Pip Guthrie, Taranaki photographer, has created a visual essay that explores the journey of Whare Matangi who followed a magic dart from Kāwhia to Waitara in search of his father, a local chief, Ngārue.
Pip has been a photographer all her life. She began developing black and white film in her father’s photographic studio at the age of eight. She has spent many years overseas but has always come home to Taranaki. Her time spent overseas ranged from prawn trawlers and mining in the Northern Territory, a fish factory in Iceland to working in the photographic department of the National Gallery, London. Photographic jobs took her from Oman and then back to Melbourne.
Twenty years ago she returned to New Zealand and has lived the last six years in Waitara. This has lead to learning about the journey that is the subject of this exhibition. Ōwae Whai Tara marae in Waitara (Whaitara) has carved on its entrance gateway the story of Whare Matangi who went in search of his father.
Whare Matangi lived with his mother’s (Uru te Kakara) people in Kāwhia but yearned to find out who his father was. His father (Ngārue) had left Kāwhia to return to his own people in Waitara before Whare Matangi was born. Growing up, Whare Matangi became very skilled at a game called niti which used toetoe stems as darts which were bounced off mounds of earth to see who could reach the furthest. Upon reaching adulthood his mother gave him a magic dart and told him to throw it five times and it would bring him to his father. The dart took him to Nukuhakari, Mokau, Parininihi (White Cliffs), Motunui and finally Waitara where it hit the barge boards of his father’s house. There he stayed, married and brought up his family.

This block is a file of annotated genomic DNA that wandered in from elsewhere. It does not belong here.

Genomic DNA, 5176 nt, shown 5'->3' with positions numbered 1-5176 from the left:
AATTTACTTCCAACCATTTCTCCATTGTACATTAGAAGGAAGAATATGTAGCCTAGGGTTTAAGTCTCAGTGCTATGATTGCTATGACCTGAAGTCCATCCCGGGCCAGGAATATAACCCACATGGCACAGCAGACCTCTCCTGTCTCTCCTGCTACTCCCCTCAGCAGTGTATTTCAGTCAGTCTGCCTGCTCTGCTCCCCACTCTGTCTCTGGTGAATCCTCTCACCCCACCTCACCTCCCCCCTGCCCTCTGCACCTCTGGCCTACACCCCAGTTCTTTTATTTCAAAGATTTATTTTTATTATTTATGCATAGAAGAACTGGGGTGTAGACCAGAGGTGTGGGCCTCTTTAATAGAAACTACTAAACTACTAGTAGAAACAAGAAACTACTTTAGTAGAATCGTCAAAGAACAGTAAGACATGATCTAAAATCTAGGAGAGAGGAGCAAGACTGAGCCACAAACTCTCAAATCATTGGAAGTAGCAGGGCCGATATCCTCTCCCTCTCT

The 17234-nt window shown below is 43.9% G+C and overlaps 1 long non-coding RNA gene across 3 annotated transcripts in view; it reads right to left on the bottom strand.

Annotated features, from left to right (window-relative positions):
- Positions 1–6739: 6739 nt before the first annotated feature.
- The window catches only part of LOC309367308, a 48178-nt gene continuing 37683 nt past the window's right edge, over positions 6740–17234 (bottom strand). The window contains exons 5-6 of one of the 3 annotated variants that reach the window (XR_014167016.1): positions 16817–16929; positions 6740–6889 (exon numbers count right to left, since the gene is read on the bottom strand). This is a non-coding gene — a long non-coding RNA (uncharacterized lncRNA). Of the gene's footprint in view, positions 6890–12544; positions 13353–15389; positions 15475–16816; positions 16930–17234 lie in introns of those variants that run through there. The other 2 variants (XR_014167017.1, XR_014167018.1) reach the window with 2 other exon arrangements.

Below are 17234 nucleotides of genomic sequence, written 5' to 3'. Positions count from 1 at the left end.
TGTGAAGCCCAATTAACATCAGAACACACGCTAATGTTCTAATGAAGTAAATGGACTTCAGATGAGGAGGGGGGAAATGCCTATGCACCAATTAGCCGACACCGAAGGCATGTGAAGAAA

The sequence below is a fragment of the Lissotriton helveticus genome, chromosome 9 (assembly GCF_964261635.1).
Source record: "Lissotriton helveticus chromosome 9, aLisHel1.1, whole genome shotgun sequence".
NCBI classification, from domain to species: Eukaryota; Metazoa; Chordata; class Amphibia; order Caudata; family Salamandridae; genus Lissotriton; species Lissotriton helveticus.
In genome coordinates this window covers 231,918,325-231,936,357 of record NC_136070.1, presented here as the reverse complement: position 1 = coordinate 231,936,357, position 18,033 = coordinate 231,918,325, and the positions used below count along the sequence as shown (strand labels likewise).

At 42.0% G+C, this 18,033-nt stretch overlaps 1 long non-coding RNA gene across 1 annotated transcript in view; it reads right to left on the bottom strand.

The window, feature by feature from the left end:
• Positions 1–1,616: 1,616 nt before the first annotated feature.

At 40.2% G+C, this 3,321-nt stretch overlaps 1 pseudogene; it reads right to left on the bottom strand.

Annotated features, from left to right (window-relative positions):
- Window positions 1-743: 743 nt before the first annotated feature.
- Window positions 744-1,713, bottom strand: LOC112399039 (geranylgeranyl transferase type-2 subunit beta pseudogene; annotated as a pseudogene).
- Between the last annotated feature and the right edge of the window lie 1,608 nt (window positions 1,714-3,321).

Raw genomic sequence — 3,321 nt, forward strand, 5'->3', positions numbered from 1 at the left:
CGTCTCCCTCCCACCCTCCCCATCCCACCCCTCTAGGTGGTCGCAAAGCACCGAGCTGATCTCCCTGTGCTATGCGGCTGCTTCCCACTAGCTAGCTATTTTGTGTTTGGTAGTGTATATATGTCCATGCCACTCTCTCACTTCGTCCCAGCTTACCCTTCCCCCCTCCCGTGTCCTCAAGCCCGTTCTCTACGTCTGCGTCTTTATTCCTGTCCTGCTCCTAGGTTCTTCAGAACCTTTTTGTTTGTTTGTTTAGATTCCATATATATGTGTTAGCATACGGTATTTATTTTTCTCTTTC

A more detailed version of this story can be found at this link.
Pip’s beautiful photographs evoke a sense of the mystical and bring to the fore the powerful spiritual aspects of these ancient landscapes that speak of a time and people from long ago. These images transport the viewer away from the present moment and into an ethereal version of this coastline joining Whare Matangi on his quest.
Pip explains that her vision for this exhibition will be to “re-engage the name of our ‘Whaitara’ in a way that connects people to the landscape and to this journey that is the town’s namesake.” Whai-tara means to follow the dart.
It is said that this odyssey occurred in November circa 1420. It is fitting then that Pip is showing her work here in Mokau, halfway through Whare Matangi’s journey, in the month of November.
This exhibition is the first showing of this work which will be ongoing as Pip explores the beauty of this isolated coastline that many have never seen. The continuing journey will capture the landscape from land, air and sea in the hauntingly beautiful moments of dusk and dawn.
Prints of the photographs will be for sale to help support the future of this project.
There will be an opening day on Saturday 3rd November 10am – 4pm, for people to talk to the artist and share in some light refreshment.
See more of Pip’s work – https://www.pipphoto.co.nz/
Pip would like to thank the New Plymouth District Council Creative Communities Scheme and Smokeylemon Digital Marketing Agency , Tours For You and Mokau Museum + Art Gallery for funding and support towards with this exhibition.